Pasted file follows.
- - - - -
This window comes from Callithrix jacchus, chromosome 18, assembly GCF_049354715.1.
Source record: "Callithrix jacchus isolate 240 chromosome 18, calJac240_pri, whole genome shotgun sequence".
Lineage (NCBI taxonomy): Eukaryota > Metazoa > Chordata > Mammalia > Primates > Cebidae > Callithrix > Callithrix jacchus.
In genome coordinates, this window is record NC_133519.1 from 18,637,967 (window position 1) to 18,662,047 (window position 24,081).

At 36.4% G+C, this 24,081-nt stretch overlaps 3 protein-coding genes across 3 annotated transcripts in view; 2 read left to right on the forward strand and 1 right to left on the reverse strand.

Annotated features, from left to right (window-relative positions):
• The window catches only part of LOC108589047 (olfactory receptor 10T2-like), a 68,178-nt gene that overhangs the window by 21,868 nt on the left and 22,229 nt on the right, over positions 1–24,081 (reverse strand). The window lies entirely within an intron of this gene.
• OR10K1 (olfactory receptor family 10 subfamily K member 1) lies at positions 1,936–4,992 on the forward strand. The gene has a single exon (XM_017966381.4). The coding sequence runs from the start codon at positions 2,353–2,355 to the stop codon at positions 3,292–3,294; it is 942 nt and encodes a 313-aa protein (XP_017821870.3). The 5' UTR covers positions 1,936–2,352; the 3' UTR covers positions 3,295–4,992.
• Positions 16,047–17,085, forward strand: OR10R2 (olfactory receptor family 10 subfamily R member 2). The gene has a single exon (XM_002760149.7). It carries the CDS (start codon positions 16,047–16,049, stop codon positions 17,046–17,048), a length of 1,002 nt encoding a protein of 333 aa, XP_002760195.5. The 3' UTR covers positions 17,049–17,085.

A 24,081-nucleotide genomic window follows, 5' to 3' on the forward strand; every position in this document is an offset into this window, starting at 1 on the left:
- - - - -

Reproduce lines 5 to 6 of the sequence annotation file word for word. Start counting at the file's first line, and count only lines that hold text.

At 36.4% G+C, this 24,081-nt stretch overlaps 3 protein-coding genes across 3 annotated transcripts in view; 2 read left to right on the forward strand and 1 right to left on the reverse strand.

Annotated features, from left to right (window-relative positions):